Nurses discuss abuse and neglect prevention
by Glen Korstrom
NNSL (Apr 20/98) - Long-term care residents have the same needs and rights as everyone else.
While the concept may seem simple enough, it is sometimes easy for caregivers working long hours, or stressed from a lot of work to forget these rights and snap at patients.
"It happens," says Teresa Lukawiecki, who came to Yellowknife from Ottawa to facilitate a two-day workshop on abuse prevention in long-term care last week.
"We know it's out there."
The aim of the workshop was to help participants return to their communities and build on each resident's rights and abilities, provide good physical care and emotional support.
Residents may have Alzheimer's disease, be stroke survivors or quadriplegic.
"A lot of times people aren't aware what they're doing is abusive," says Karen Ennis, a registered nurse from Hay River.
"Being supportive could mean letting people choose between the blue dress and the red dress and not just saying, 'put this on.'"
Still, none of the nurses could name specific examples of abuse in their long-term care facilities.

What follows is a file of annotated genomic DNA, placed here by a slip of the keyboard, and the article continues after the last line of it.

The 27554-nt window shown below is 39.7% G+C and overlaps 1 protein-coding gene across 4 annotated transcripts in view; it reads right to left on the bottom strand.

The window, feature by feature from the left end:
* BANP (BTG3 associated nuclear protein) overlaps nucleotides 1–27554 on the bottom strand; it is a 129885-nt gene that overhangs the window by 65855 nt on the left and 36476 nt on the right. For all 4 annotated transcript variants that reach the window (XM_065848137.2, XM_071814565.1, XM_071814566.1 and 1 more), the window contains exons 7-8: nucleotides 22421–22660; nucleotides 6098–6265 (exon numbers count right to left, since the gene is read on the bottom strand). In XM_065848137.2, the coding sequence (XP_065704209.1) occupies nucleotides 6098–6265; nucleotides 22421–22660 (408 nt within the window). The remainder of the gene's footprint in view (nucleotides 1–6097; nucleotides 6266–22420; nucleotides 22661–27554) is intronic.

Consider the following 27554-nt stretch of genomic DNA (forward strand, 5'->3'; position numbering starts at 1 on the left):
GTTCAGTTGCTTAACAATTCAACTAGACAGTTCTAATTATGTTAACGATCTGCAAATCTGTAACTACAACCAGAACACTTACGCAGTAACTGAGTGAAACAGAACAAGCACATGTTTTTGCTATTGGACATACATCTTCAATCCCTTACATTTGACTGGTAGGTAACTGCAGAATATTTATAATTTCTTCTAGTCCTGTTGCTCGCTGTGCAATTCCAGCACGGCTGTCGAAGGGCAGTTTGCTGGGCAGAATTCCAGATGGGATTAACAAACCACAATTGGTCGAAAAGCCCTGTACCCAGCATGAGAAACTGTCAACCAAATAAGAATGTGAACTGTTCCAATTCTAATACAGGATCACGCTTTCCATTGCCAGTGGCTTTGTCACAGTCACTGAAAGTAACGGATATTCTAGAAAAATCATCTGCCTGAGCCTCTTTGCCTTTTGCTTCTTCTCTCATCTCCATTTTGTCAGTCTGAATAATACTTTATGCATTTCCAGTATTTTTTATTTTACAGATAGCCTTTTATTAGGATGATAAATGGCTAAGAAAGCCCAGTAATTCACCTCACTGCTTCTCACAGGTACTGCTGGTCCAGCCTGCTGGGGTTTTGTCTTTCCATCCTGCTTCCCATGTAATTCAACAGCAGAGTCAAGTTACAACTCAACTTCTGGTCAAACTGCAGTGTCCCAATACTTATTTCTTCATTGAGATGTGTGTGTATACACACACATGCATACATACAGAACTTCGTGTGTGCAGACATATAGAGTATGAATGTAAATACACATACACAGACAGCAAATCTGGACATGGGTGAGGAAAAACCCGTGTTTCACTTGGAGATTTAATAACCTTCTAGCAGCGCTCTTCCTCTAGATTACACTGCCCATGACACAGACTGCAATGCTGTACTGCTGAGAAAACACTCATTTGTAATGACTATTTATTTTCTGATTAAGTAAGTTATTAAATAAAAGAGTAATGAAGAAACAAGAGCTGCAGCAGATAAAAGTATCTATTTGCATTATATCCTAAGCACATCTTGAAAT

"They have the right to receive visitors, the right to receive privacy and dignity," says Inuvik's Pauline Spurrell.
"They have the same rights as everybody else. Even though they're in a facility that seems to dictate how they live, they should be able to keep their freedoms."
To foster an environment of respect, nurses discussed how to protect a resident's sense of dignity and self while recognizing individuality.
"We're visitors in their home," says Cheryl Comin from Fort Smith.
Though the conference focused on abuse prevention, Ennis says people could misconstrue what abuse means.
Abuse may be not giving people the breakfast they want when they want it.
Often residents come into a facility and are given open pyjamas to wear back to front. They can sometimes feel it is easy to relinquish all their decisions to their caregivers.
"We're taking the hospital environment out of long-term care," Spurrell says.